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A case for gender equity in governance of the Okavango Delta fisheries in Botswana

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Fish is a major source of livelihood for the majority of people living around the Okavango Delta in northwestern Botswana. Gender dynamics and governance regimes determine differential access to, and control of, resources between women and men in the area. The purpose of this case study is to critically assess the embeddedness of gendered inequities in the governance of Okavango Delta fishery. Primary data was collected through focus group discussions and face‐to‐face interviews of 96 basket fishers from five villages along the Panhandle area of the Okavango River. The study found that past and present Okavango Delta fishery policy and programme interventions tended to entrench rather than minimize gendered disparities between women and men fishers' access to and control over fish resources, asset accumulation and employment opportunities. Basket fishers have intimate knowledge of flood variability, fish migration and habitat and use this knowledge to make decisions about when and where to harvest what fish species. Women fishers' ecological knowledge, interests and concerns however, have been excluded from current zoning and closed season regulations and co‐management structures. The paper concludes that past and current development interventions as well as the regulatory framework continue to entrench pre‐existing gender relations in the fishery sector which excludes, disempowers and marginalizes women fishers. We recommend innovative co‐management and local based structures which recognize the diversity of interests and interest groups.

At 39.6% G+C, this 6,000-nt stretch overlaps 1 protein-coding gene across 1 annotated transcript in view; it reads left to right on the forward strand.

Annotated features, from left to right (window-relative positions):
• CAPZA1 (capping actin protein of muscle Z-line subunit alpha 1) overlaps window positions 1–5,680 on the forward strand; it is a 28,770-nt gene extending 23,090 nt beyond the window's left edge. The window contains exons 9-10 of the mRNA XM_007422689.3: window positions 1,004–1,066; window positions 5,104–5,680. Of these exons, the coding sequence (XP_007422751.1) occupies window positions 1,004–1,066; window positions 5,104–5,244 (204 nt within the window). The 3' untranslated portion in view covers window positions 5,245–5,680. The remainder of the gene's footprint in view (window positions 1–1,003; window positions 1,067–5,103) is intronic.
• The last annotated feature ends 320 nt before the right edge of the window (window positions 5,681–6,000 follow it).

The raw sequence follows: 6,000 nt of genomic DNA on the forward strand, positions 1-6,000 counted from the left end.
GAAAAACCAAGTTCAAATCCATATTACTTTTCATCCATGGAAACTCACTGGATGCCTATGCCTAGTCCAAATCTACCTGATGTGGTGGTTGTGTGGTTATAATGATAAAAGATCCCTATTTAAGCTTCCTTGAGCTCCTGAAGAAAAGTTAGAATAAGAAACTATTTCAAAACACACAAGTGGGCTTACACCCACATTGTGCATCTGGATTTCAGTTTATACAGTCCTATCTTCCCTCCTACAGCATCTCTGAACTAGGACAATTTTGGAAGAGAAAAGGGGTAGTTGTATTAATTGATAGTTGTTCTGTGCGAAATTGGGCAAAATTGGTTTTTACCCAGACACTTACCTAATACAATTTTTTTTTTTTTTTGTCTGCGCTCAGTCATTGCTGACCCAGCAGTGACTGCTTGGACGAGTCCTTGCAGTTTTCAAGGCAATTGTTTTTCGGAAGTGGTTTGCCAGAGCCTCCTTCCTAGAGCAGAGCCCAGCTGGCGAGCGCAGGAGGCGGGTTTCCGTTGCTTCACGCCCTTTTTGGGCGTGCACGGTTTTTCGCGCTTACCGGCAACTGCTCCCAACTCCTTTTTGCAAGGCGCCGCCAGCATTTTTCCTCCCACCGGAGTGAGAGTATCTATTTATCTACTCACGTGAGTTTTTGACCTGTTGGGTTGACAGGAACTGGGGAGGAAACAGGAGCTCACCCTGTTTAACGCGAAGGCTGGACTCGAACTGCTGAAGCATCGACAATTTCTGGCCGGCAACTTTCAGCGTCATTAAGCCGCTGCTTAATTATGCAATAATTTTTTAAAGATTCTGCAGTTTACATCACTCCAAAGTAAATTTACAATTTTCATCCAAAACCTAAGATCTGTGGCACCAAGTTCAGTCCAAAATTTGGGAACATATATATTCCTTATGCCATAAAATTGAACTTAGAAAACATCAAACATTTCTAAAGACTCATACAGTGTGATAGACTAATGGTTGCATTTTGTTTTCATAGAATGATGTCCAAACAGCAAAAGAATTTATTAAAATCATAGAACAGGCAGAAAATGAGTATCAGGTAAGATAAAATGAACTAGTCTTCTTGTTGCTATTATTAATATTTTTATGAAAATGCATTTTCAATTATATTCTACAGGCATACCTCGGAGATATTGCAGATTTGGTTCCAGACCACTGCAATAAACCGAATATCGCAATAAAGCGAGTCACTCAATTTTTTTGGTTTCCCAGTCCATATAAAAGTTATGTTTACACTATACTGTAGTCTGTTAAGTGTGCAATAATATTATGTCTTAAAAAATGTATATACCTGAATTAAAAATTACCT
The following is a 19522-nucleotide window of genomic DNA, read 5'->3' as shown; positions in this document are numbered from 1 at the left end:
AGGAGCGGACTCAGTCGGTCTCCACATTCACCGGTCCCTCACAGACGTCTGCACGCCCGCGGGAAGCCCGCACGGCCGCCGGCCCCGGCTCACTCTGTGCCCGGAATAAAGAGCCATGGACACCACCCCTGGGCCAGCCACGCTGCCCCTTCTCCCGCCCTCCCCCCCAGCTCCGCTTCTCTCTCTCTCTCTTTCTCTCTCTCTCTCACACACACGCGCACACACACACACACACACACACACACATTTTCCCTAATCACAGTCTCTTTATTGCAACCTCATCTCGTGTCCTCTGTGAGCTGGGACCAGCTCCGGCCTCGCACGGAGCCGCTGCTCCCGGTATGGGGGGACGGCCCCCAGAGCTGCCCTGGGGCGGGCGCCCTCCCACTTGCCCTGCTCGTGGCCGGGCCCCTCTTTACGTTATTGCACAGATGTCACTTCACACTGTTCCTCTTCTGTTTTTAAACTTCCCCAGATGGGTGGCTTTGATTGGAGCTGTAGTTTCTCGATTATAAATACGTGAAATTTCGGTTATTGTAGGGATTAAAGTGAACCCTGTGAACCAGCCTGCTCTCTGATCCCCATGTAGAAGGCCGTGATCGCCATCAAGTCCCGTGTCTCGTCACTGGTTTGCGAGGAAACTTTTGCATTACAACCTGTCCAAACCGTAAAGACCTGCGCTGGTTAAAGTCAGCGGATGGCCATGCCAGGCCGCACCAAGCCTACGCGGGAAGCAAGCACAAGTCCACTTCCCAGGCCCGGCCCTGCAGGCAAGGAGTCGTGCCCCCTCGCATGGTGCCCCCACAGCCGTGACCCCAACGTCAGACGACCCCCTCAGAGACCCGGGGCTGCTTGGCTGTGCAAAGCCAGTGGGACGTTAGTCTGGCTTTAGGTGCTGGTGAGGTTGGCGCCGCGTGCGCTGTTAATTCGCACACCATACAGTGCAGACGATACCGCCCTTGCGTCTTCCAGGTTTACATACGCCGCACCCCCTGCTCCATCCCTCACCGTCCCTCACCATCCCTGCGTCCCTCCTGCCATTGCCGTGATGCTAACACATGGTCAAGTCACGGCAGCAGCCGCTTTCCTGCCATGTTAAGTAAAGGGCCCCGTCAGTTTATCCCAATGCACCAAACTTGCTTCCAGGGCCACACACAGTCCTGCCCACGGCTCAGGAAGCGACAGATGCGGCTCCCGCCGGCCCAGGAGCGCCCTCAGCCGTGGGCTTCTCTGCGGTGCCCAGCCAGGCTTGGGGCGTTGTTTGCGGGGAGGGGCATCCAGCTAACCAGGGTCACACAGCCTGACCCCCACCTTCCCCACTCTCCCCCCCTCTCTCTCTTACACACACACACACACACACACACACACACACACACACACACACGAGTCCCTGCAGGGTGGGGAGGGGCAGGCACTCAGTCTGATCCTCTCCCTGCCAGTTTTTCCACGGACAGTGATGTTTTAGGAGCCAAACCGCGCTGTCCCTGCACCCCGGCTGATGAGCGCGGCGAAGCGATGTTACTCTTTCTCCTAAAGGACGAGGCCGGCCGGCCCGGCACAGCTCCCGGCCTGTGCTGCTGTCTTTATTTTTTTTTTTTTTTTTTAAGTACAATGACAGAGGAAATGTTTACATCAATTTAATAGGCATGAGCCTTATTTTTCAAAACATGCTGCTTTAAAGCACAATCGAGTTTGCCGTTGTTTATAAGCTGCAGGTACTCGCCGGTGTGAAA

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Document Type: Research Article

Affiliations: University of Botswana, Okavango Research Institute, Maun, Botswana

Publication date: 2012-05-01

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